White Supremacist Case Set to Go to Jury : Courts: In closing arguments, prosecutors contend Christian and Doris Nadal illegally manufactured and sold weapons to aid the movement. Defense says they were entrapped by FBI.


A federal prosecutor described a San Fernando Valley couple Tuesday as racist extremists who illegally sold machine guns to help the white separatist movement.

But a defense attorney in the federal court trial of Christian and Doris Nadal of North Hills contended that they were entrapped by an FBI agent and a government informant who targeted Nadal for his political views.

Both the prosecutor, Assistant U.S. Atty. Gregory W. Jessner, and defense attorney Joel Levin presented closing arguments Tuesday in the Nadals’ U.S. District Court trial on charges of selling illegally manufactured machine guns and silencers.

Levin blamed the charges on Joe Allen, the FBI agent and government informant.


“Joe Allen was on a campaign to get Mr. Nadal to sell him guns,” Levin said.

The campaign included about 30 phone calls, sometimes as many as two to three times a day, asking Nadal to supply weapons, Levin said. Levin told jurors that to convict his client they would have to find that he was willing to be an illegal gun dealer before Jan. 28, 1992, when Nadal first met with government operatives.

“The government is not allowed to create a crime and then prosecute a person who previously was unwilling to do so,” Levin said.

But Jessner told jurors that Christian Nadal has no choice but to claim that he was entrapped because he was videotaped making the sales.

The prosecutor described Nadal as being eager and enthusiastic to commit the crimes to support his belief that white supremacists should unite and arm themselves.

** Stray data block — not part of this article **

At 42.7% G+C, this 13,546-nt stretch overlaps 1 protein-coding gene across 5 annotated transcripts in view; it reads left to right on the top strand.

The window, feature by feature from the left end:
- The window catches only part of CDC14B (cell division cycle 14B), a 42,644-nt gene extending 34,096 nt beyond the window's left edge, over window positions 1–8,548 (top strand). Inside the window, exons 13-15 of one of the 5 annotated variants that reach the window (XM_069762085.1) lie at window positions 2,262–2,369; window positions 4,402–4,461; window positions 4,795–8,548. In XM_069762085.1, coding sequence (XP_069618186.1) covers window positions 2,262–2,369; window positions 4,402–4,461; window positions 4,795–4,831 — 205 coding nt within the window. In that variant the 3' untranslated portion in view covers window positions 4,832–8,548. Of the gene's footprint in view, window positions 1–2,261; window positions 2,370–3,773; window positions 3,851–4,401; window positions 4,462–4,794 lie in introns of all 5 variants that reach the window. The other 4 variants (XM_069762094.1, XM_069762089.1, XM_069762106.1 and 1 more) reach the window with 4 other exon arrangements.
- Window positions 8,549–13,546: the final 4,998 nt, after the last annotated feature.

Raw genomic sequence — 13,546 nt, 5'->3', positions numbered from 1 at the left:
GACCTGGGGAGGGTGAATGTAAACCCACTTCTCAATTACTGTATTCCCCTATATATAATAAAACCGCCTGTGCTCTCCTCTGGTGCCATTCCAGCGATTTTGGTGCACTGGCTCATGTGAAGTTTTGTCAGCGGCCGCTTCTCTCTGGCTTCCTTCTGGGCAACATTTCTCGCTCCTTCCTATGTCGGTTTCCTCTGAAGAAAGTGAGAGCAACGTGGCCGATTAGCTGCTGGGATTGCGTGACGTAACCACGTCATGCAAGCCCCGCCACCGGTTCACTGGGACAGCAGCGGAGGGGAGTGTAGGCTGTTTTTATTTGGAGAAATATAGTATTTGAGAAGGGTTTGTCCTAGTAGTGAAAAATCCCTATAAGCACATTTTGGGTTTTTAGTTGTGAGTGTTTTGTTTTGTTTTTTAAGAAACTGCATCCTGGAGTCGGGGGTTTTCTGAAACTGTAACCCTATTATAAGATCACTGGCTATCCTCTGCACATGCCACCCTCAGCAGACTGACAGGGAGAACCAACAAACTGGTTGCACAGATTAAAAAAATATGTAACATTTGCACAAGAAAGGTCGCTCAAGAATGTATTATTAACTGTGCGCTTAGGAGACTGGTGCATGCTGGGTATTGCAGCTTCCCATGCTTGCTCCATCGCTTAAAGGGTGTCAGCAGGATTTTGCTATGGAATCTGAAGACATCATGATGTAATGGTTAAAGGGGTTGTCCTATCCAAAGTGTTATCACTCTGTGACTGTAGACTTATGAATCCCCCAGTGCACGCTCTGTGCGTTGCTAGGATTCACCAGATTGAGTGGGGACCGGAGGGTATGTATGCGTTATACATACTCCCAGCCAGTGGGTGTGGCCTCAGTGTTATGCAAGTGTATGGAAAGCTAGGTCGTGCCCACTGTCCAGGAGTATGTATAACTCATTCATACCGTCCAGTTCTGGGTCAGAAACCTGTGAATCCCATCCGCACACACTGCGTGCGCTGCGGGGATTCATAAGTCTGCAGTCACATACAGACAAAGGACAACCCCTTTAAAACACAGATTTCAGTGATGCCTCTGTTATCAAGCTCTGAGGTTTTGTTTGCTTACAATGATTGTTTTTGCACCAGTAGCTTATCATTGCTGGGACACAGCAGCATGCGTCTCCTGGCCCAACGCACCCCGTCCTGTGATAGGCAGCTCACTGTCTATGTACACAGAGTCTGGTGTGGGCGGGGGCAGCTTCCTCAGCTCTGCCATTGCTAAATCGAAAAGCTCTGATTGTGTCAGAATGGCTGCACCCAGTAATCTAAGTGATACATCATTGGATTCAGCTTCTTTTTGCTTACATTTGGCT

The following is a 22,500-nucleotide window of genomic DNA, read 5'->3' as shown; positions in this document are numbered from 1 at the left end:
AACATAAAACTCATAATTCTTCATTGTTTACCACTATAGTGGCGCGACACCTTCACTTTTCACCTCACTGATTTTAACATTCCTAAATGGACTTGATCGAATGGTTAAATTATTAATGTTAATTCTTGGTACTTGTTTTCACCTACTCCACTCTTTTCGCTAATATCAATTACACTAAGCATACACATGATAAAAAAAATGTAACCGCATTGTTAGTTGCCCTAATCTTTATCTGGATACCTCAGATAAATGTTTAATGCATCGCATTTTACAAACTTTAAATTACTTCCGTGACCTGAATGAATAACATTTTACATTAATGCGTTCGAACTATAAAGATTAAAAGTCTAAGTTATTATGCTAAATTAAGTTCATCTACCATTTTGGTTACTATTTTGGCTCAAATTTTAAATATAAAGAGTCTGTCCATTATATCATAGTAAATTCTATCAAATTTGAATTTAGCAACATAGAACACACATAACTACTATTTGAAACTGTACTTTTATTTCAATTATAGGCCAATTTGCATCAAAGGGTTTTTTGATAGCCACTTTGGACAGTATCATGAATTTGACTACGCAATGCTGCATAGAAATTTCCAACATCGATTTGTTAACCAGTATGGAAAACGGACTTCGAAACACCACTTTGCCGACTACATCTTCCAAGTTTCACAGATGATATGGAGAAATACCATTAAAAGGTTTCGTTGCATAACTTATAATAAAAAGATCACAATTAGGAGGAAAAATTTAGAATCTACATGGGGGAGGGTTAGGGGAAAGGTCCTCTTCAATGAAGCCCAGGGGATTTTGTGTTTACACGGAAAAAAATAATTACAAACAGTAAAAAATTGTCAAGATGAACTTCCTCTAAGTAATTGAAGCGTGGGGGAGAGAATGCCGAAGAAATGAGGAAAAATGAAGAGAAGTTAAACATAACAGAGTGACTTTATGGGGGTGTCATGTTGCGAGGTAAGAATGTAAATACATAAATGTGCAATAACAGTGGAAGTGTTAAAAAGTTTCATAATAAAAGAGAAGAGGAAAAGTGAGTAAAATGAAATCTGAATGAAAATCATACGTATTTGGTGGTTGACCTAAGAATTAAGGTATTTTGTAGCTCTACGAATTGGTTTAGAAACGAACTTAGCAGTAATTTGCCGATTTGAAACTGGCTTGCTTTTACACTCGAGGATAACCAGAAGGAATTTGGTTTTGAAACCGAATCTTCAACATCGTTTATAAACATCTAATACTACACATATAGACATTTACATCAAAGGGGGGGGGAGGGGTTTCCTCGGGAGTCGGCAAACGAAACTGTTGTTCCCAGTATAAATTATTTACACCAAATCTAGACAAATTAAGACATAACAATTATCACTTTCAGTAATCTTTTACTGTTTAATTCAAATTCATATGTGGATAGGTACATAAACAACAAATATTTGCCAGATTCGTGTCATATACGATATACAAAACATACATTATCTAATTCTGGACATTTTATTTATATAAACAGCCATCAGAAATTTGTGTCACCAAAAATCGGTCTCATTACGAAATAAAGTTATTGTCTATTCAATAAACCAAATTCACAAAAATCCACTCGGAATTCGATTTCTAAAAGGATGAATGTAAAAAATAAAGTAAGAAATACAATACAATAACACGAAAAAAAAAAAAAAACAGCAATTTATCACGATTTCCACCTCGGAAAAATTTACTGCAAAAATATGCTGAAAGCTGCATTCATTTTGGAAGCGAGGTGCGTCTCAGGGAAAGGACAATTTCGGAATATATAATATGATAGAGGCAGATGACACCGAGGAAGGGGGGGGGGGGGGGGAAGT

Nadal, Jessner told the jury, said he wanted to make grenades for his grenade launcher, use atomic weapons to force minorities to leave the country and drop bombs on South-Central Los Angeles. Nadal also said that if the federal government had automatic weapons, then white separatists should also have them, the prosecutor said.

“This is the same man who said if you killed only 5,000 members of a minority group, it wouldn’t be enough,” Jessner said.

The prosecutor added that Nadal gave Allen his pager number, that the men went to gun shows together, and that Nadal repeatedly told Allen he could provide him with guns.


As for Doris Nadal, Jessner said she had driven her husband to deliver machine gun parts and therefore should be found guilty of aiding and abetting him and of conspiring to sell illegal weapons.

In his closing statements, Thomas Nishi, Doris Nadal’s lawyer, said she is being prosecuted because she is Christian Nadal’s wife, not because she committed any crimes.

“Christian Nadal has made statements that are basically outrageous,” Nishi said. “They have jeopardized Doris Nadal’s ability to get a fair trial.

“The government is asking you to be biased toward women . . . that women necessarily have the same views as their husbands,” Nishi said.


Nishi said Doris Nadal neither assisted her husband in gun sales nor negotiated gun prices during a meeting, as prosecutors have contended.

But Assistant U.S. Atty. Lawrence S. Middleton, the co-prosecutor in the case, asked jurors in his closing arguments to convict Doris Nadal on her own statements.

He played a videotape for jurors in which she advocated forming all-white groups. Those statements, which Nadal last week said she could not recall making, starkly contrasted with her self-portrayal as an average working woman and homemaker who abhorred racism and was not a white separatist, Middleton said.

Jurors are scheduled to begin deliberating today. The Nadals were arrested in July after a federal investigation into white supremacist groups in Southern California.


Christopher Berwick, an Acton machinist who had been the Nadal’s co-defendant, pleaded guilty last week to conspiring to manufacture and sell illegal weapons.